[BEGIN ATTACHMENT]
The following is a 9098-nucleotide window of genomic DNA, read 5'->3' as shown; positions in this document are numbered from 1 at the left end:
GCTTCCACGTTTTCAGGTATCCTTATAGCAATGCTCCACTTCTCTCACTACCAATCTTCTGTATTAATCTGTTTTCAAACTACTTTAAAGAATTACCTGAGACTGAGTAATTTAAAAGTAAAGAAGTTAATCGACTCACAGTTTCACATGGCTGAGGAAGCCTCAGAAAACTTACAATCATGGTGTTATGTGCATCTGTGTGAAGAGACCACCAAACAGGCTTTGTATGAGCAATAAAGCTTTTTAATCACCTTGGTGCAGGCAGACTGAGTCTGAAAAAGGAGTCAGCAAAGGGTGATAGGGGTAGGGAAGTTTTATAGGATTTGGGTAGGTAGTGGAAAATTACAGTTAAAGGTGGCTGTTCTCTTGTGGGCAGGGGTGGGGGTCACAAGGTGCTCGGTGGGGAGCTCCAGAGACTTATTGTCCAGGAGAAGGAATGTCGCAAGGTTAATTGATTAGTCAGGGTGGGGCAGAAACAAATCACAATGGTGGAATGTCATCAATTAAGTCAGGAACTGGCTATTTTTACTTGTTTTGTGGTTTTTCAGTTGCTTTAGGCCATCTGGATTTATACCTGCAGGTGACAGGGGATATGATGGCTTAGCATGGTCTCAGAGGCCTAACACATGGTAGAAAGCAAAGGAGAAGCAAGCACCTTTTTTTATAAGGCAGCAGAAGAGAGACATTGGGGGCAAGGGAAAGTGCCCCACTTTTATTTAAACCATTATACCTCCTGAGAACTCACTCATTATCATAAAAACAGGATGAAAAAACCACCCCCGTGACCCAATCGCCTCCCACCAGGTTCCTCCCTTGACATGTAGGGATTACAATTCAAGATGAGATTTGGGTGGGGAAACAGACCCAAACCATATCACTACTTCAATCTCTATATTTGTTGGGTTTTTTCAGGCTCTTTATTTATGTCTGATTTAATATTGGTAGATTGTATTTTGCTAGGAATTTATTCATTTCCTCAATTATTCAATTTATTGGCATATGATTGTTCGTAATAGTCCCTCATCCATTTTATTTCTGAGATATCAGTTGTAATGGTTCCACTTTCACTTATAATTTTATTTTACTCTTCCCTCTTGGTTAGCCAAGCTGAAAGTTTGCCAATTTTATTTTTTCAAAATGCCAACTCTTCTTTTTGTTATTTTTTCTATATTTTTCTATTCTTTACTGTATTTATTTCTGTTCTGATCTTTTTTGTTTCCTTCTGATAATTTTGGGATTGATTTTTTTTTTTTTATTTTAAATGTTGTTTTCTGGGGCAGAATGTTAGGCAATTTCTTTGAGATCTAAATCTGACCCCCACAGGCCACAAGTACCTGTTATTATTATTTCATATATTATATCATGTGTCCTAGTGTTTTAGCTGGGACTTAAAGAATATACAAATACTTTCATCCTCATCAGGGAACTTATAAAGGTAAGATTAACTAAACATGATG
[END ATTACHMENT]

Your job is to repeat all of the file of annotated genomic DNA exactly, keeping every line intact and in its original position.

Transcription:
The following is a 9098-nucleotide window of genomic DNA, read 5'->3' as shown; positions in this document are numbered from 1 at the left end:
GCTTCCACGTTTTCAGGTATCCTTATAGCAATGCTCCACTTCTCTCACTACCAATCTTCTGTATTAATCTGTTTTCAAACTACTTTAAAGAATTACCTGAGACTGAGTAATTTAAAAGTAAAGAAGTTAATCGACTCACAGTTTCACATGGCTGAGGAAGCCTCAGAAAACTTACAATCATGGTGTTATGTGCATCTGTGTGAAGAGACCACCAAACAGGCTTTGTATGAGCAATAAAGCTTTTTAATCACCTTGGTGCAGGCAGACTGAGTCTGAAAAAGGAGTCAGCAAAGGGTGATAGGGGTAGGGAAGTTTTATAGGATTTGGGTAGGTAGTGGAAAATTACAGTTAAAGGTGGCTGTTCTCTTGTGGGCAGGGGTGGGGGTCACAAGGTGCTCGGTGGGGAGCTCCAGAGACTTATTGTCCAGGAGAAGGAATGTCGCAAGGTTAATTGATTAGTCAGGGTGGGGCAGAAACAAATCACAATGGTGGAATGTCATCAATTAAGTCAGGAACTGGCTATTTTTACTTGTTTTGTGGTTTTTCAGTTGCTTTAGGCCATCTGGATTTATACCTGCAGGTGACAGGGGATATGATGGCTTAGCATGGTCTCAGAGGCCTAACACATGGTAGAAAGCAAAGGAGAAGCAAGCACCTTTTTTTATAAGGCAGCAGAAGAGAGACATTGGGGGCAAGGGAAAGTGCCCCACTTTTATTTAAACCATTATACCTCCTGAGAACTCACTCATTATCATAAAAACAGGATGAAAAAACCACCCCCGTGACCCAATCGCCTCCCACCAGGTTCCTCCCTTGACATGTAGGGATTACAATTCAAGATGAGATTTGGGTGGGGAAACAGACCCAAACCATATCACTACTTCAATCTCTATATTTGTTGGGTTTTTTCAGGCTCTTTATTTATGTCTGATTTAATATTGGTAGATTGTATTTTGCTAGGAATTTATTCATTTCCTCAATTATTCAATTTATTGGCATATGATTGTTCGTAATAGTCCCTCATCCATTTTATTTCTGAGATATCAGTTGTAATGGTTCCACTTTCACTTATAATTTTATTTTACTCTTCCCTCTTGGTTAGCCAAGCTGAAAGTTTGCCAATTTTATTTTTTCAAAATGCCAACTCTTCTTTTTGTTATTTTTTCTATATTTTTCTATTCTTTACTGTATTTATTTCTGTTCTGATCTTTTTTGTTTCCTTCTGATAATTTTGGGATTGATTTTTTTTTTTTTATTTTAAATGTTGTTTTCTGGGGCAGAATGTTAGGCAATTTCTTTGAGATCTAAATCTGACCCCCACAGGCCACAAGTACCTGTTATTATTATTTCATATATTATATCATGTGTCCTAGTGTTTTAGCTGGGACTTAAAGAATATACAAATACTTTCATCCTCATCAGGGAACTTATAAAGGTAAGATTAACTAAACATGATG